Pataki Joins Bilderberg’s Conclave
This article is from the archive of The New York Sun before the launch of its new website in 2022. The Sun has neither altered nor updated such articles but will seek to correct any errors, mis-categorizations or other problems introduced during transfer.
Don’t bother asking Governor Pataki what he was up to over the weekend: It’s a secret, and he can’t tell you.
After wrapping up the usual state business, Mr. Pataki flew to Canada to participate in the annual conclave of the Bilderberg Group, a clandestine club of the world’s business and political elite that has been likened to a shadow government and has been said to shape global events.
He was there as the group’s guest, according to a member of Bilderberg’s steering committee, Richard Perle, a former Defense Policy Board chairman. He was the only American governor in attendance and the only politician in attendance known to be considering a presidential run, Mr. Perle said.
Mr. Pataki grappled with the world’s most intractable problems alongside the likes of Henry Kissinger, David Rockefeller, an Iraqi politician, Ahmad Chalabi, a former Clinton administration Middle East negotiator, Dennis Ross, and the chairman of Coca-Cola, George David.
Bilderberg guests from previous years include Senator Clinton and a former governor of Virginia, Mark Warner, both of whom who are considering running for president in 2008. President Clinton also hunkered down with the club one year. One of the most famous rumors associated with the Bilderberg is that it “anointed” Mr. Clinton in the spring of 1992.
Arriving in specially arranged black limousines, invitees gathered at suburban Ottawa’s Brookstreet hotel under a blanket of security. A Canadian newspaper reported that the hotel was surrounded by a wrought-iron fence whose gates were protected by “thick, wraparound, bike-lock wires.”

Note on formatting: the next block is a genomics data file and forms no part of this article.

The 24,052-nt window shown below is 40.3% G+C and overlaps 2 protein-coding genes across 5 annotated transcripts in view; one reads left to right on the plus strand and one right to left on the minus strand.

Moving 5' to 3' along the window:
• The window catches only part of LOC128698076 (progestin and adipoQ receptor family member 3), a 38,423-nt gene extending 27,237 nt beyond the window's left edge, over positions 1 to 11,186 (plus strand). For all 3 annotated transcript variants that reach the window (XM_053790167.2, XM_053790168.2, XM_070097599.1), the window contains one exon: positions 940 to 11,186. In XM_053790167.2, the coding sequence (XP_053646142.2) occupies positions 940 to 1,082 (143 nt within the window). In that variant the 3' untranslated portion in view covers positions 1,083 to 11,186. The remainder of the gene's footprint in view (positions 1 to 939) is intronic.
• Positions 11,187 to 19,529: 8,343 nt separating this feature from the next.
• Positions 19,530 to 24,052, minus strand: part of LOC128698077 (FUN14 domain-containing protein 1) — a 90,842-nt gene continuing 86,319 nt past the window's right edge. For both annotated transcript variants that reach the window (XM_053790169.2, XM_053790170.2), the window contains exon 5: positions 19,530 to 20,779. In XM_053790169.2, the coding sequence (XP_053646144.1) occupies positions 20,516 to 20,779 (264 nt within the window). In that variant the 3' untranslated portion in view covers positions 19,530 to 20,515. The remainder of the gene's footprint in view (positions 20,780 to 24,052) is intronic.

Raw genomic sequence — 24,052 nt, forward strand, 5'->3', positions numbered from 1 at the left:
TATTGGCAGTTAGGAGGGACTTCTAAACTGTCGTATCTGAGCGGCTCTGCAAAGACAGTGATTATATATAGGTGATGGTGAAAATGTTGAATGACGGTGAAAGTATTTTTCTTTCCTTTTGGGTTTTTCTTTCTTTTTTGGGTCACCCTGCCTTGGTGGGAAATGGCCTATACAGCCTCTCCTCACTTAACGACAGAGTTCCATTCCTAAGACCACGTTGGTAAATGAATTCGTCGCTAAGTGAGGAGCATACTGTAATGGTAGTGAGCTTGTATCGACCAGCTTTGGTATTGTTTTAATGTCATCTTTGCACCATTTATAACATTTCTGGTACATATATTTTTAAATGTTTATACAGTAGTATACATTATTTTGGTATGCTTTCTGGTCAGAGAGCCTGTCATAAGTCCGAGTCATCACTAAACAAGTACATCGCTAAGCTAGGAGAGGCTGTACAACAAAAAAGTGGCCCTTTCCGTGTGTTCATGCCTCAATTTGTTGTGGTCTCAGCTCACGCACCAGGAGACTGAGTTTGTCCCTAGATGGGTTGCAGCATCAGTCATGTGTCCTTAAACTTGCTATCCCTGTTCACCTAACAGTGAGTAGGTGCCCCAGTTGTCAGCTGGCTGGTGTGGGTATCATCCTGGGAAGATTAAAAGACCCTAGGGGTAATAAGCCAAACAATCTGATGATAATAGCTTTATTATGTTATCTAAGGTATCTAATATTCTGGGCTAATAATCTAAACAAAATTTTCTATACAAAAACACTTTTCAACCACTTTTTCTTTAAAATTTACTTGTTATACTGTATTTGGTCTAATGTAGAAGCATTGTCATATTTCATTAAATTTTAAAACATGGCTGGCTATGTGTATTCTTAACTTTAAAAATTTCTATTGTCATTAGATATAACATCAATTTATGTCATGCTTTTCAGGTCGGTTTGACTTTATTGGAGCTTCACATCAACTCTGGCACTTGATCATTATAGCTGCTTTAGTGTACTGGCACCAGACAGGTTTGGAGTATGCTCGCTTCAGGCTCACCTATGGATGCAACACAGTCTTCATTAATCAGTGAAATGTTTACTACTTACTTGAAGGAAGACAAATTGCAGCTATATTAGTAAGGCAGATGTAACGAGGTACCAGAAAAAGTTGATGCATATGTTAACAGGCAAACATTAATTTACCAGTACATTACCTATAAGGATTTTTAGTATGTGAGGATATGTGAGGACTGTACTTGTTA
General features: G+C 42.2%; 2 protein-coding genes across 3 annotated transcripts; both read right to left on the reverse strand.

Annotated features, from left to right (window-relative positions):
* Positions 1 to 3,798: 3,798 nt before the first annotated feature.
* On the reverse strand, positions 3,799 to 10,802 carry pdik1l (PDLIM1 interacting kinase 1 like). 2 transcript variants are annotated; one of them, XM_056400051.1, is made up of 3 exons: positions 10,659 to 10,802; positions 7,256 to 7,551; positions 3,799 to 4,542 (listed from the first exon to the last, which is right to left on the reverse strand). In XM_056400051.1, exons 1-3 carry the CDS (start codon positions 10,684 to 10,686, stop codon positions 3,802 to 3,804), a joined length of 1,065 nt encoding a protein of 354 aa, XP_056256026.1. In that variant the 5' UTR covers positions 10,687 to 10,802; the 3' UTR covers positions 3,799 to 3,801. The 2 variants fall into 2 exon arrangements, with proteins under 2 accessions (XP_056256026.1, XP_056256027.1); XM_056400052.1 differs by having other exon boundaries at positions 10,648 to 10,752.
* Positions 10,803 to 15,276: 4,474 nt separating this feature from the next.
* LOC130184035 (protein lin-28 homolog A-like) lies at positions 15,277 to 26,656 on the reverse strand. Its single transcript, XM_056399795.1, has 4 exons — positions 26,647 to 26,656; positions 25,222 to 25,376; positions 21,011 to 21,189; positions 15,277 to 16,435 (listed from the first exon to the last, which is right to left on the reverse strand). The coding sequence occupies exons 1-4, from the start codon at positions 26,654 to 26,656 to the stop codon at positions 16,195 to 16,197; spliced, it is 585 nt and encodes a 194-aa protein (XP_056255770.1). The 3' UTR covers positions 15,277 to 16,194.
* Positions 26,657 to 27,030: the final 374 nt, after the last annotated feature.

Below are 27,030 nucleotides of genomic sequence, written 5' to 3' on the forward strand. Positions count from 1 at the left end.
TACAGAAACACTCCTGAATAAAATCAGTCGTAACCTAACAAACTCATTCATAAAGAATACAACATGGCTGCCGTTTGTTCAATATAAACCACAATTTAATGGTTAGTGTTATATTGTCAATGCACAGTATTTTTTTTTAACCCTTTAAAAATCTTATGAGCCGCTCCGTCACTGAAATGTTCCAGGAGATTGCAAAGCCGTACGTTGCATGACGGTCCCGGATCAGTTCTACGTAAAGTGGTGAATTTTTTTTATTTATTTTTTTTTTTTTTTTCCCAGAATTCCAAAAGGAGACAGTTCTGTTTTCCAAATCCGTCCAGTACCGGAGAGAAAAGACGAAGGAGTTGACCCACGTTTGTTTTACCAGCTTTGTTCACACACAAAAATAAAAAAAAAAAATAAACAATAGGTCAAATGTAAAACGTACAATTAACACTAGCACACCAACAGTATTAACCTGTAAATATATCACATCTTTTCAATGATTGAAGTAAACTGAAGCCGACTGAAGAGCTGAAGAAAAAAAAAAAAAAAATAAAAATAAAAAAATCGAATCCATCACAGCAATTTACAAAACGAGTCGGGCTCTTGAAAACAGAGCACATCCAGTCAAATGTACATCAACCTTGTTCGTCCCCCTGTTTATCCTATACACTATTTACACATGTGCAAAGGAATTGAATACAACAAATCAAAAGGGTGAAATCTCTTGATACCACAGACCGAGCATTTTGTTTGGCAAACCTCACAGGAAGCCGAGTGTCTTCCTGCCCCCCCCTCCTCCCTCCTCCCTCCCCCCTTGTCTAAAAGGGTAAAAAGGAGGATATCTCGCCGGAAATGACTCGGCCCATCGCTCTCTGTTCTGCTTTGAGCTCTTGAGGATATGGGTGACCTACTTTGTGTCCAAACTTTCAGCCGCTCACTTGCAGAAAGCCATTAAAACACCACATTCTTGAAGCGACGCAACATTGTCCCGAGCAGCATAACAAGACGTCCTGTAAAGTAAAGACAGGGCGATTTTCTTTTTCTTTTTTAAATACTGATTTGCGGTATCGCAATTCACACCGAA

High gas prices and Iran’s nuclear threat reportedly topped this year’s agenda. As usual, the discussion was completely off the record; nobody on the inside is allowed to talk about it with outsiders. Mr. Pataki could assume that whatever happened in Ottawa would stay in Ottawa.
Mr. Perle did note that he was im pressed with New York’s governor. “I think he’s intelligent and thoughtful – sort of the person who would go and spend a weekend listening to a discussion of a broad range of policy issues,” he said. In recent years, Mr. Pataki has promoted policies that he says would reduce energy usage and has pushed for ethanol subsidies.
A spokesman for the governor, David Catalfamo, did not return calls and email messages seeking comment on Mr. Pataki’s participation.
The group was started in the early 1950s by Joseph Retinger, a Polish exile who founded the anti-Communist “European Movement,” and Prince Bernhard of the Netherlands as a forum for frank discussion among the elite to improve ties between America and Western Europe.
As the governor wrestled with global problems, his successors yesterday focused their attention on poverty. Republican gubernatorial candidate John Faso and Democratic candidate Eliot Spitzer were among the constellation of politicians attending the Metropolitan Council on Jewish Poverty’s annual legislative breakfast at the Roosevelt Hotel on Madison Avenue.
The breakfast is a time to honor the work of the council, which coordinates the efforts of a number of groups fighting Jewish poverty. It’s also where politicians bolster their pro-Israel credentials and make connections with some of the city’s wealthiest donors.
Also on hand were Mayor Bloomberg, Mrs. Clinton, the Assembly speaker, Sheldon Silver, Rep. Anthony Weiner, and Senator Schumer. Mr. Faso was one of the few Republicans attending, and he did not address the audience, though he worked the room with efficiency before the proceedings began.
Mr. Schumer won laughs when he told of the time when a local Brooklyn newspaper ran an April Fools satire story with the headline “New Revelation: Weiner Schumer’s Illegitimate Son.” A social agency contacted Mr. Schumer after the article ran and asked if he needed counseling. Mr. Schumer said the article was intended as a joke, and the agent replied, “We all go through denial.”